Digital Divide to Digital Dividend: What will it take?

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Daniel, John
West, Paul
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Commonwealth of Learning (COL)
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Digital Divide to digital dividend: What will it take? Online EDUCA Berlin 1 December 2005, written by: Sir John Daniel and Paul West Commonwealth of Learning, presented by Sir John Daniel // Good evening and greetings also from my South African co-author and colleague, Paul West. Our title is Digital Divide to Digital Dividend: What will it take? The conference theme is technology-supported learning and training. Our first aim is to flag the greatest challenge in learning and training; namely to give billions of poor people access to it. Can we connect technology to learning and training for their benefit? We shall explore eLearning through a wide-angle international lens taking in the whole world. The larger question is in our title: what will it take replace the digital divide with a digital dividend? // In developing countries the challenge begins with demography. Forecasts indicate a population of 7 - 8 billion people in the developing world in 2025 - more than half of them young people. We have already crossed the threshold of 100 million post-secondary students worldwide, and numbers are forecast to grow to 125 million before 2020. Today there is a huge discrepancy between the proportions of people in developing and developed countries who have access to post-secondary education. 40-50% age participation rates (APRs) are becoming the norm in developed countries, whereas they remain below 5% in some sub-Saharan African countries. // In response new providers of post-secondary education are proliferating. Some of these operate across national borders, sometimes by eLearning. However, a recent study found that cross-border post-secondary education is, for the moment at least, a negligible phenomenon in developing countries (Daniel, Kanwar and Uvaliæ-Trumbiæ, 2005). So developing countries must rely mainly on home-grown solutions to expand post-secondary education. Can eLearning provide the radical reconfiguration of the key variables of capacity, quality and cost that is needed? That is the key question. What will it take for digital divide to become digital dividend? // We link this to the wider challenge of improving the quality of life of the world's poorest people. C.K. Prahalad and his colleagues have looked at how corporations can better serve those at the bottom of the world economic pyramid (Prahalad, 2004). They draw attention to the four billion poor people in the world who aspire to better lives and urge corporations to review their globalisation strategies through a new lens of inclusive capitalism since, 'for companies with the resources and persistence to compete at the bottom of the world economic pyramid, the prospective rewards include growth, profits and incalculable contributions to humankind' (Prahalad & Hart, 2002).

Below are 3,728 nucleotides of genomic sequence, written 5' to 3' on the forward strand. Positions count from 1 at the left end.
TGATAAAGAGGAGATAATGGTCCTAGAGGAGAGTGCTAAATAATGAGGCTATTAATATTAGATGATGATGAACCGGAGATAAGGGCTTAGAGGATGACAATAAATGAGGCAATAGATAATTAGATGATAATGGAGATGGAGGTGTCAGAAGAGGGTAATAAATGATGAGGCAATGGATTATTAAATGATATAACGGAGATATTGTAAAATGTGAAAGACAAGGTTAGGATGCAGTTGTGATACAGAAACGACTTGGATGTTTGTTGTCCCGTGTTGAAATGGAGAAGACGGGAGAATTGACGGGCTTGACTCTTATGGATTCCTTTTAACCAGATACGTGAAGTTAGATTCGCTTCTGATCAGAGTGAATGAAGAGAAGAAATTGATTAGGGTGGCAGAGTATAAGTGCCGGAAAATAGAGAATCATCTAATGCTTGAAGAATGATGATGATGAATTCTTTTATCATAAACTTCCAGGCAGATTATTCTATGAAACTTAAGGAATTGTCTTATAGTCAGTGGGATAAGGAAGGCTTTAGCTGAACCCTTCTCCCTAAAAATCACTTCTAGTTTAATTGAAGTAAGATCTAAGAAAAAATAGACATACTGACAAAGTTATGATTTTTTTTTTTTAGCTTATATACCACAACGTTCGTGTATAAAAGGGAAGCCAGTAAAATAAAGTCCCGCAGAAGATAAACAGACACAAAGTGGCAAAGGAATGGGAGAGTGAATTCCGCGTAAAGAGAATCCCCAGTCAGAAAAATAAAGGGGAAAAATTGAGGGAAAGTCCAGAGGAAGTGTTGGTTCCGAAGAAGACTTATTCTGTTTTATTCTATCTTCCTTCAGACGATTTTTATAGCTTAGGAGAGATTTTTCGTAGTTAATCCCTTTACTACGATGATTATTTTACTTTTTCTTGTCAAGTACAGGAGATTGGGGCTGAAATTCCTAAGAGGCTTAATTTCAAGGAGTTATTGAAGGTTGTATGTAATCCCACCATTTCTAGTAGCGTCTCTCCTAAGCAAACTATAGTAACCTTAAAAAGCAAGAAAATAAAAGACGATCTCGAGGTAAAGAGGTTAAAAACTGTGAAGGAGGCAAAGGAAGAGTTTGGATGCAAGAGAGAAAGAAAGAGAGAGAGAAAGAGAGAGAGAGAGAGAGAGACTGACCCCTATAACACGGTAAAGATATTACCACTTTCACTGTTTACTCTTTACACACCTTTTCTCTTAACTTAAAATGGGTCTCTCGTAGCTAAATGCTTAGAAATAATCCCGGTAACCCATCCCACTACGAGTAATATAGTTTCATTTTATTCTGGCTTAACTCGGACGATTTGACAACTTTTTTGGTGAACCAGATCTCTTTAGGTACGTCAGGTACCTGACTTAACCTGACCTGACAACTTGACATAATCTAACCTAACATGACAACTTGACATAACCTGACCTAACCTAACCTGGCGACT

Educational Technology, eLearning, Open Educational Resources (OER)
Europe, Global